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Vol. 25 No. 6
November-December 2003

From the Editorimage of Fabienne Meyers

It was just another day at school for Rikako, who is 10 years old and lives in Japan. With her colorful clothes, her lunch bag packed with snacks and fruit, she went about her day, most likely without thinking much about the world around her.

But for that day’s activity, Rikako’s teacher planned for the students to draw and paint on a subject that is all around them: chemistry. “Why chemistry?” the students probably thought. The teacher explained to them that there was a poster contest on the theme of “It’s a chemical world.” “Have you ever thought that we live in a chemical world?” the teacher asked. “How much chemistry do you think is going into the materials around you, the plastics and paints, into the medicines, into the fuel used to generate energy, into the food and the preservatives?” Without saying more, the teacher let them come forward with ideas that reflected how they perceived the world around them, and how chemistry affected it.

Rikako and her schoolmates were not alone as they scratched their chins while thinking of something to draw. Last spring, about 400 young students from around the world submitted works to the poster contest initiated by IUPAC and managed in collaboration with Science Across the World (SAW). The children were not all as young as Rikako; in fact, the contest called for students as old as 16.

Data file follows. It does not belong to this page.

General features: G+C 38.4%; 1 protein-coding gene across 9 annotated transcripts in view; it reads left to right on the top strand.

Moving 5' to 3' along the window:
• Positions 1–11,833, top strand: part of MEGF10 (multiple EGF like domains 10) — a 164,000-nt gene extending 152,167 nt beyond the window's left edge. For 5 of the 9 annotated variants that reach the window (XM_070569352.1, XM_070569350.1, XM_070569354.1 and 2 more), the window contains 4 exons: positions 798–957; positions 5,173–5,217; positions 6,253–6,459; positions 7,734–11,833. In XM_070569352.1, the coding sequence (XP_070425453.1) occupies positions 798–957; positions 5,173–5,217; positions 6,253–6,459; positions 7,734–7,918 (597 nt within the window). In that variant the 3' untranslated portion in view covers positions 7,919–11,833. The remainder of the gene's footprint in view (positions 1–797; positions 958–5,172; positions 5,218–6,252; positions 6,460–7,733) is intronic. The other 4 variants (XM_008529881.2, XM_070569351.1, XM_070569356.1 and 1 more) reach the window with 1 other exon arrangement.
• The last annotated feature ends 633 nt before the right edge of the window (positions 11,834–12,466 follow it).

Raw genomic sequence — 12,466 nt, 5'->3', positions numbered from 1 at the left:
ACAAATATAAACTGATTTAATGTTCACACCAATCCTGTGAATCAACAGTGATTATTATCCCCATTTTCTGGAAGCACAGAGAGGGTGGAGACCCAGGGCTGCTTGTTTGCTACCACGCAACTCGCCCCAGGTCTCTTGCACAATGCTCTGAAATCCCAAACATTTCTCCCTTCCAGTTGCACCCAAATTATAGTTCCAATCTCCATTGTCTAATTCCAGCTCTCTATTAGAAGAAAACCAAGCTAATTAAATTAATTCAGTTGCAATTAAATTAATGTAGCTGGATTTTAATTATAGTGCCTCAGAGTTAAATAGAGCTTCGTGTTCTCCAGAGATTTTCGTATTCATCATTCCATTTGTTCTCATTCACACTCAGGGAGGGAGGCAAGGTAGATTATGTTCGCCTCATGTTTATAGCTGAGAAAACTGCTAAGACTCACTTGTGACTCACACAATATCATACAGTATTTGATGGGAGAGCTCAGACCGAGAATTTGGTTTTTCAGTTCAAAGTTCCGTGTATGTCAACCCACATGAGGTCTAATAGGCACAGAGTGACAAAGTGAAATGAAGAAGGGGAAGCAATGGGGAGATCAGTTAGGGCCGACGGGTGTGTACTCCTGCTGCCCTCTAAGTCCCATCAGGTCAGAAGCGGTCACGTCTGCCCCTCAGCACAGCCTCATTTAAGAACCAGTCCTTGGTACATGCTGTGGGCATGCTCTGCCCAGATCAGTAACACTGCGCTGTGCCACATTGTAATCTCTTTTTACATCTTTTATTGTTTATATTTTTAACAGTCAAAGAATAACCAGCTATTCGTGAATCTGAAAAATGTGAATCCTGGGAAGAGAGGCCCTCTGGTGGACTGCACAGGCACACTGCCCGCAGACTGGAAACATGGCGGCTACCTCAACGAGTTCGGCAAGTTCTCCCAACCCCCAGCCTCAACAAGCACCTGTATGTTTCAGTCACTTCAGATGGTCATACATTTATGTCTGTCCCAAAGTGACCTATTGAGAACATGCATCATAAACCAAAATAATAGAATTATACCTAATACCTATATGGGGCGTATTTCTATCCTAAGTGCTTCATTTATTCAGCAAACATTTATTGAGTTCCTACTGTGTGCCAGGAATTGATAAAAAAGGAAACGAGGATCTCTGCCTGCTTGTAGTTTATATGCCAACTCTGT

This initiative of the IUPAC Subcommittee on the Public Understanding of Chemistry (PUC) benefited from the energy and enthusiasm of its chairman Peter Mahaffy and member Lida Shoen. The effort was driven by the conviction that if the chemistry community is to improve its image and popularity, the discipline itself must help the public to understand what it does and how it contributes to everyone’s everyday life. Therefore, PUC wanted to start by learning how young people perceive living in a chemical world. A poster contest seemed a perfect fit, and with the support of SAW and the help of Kathy Darvesh from the Canadian Society for Chemistry, they pulled off an amazing display of about 25 posters during the IUPAC Congress in Ottawa in August 2003.

For those who missed the display in Ottawa, we offer a few pages in this issue to show the 10 winning entries (in print p. 4). Rikako, the youngest winner, recognized that chemistry is in the dyes of her dress and the drugs and food that make her healthy. But to the eyes of others, chemistry is also part of the problem; for example, using and abusing nature by producing non-recyclable plastics and chemicals that deplete the ozone layer and make acid rain. Now that we have the posters before us, it is for us adults to think about our message to the youth of this world. A few among them will be tomorrow’s chemists, but we need to convince more than a few that science and chemistry are keys to making this world a better place to live.

Fabienne Meyers
fabienne@iupac.org
www.iupac.org/publications/ci


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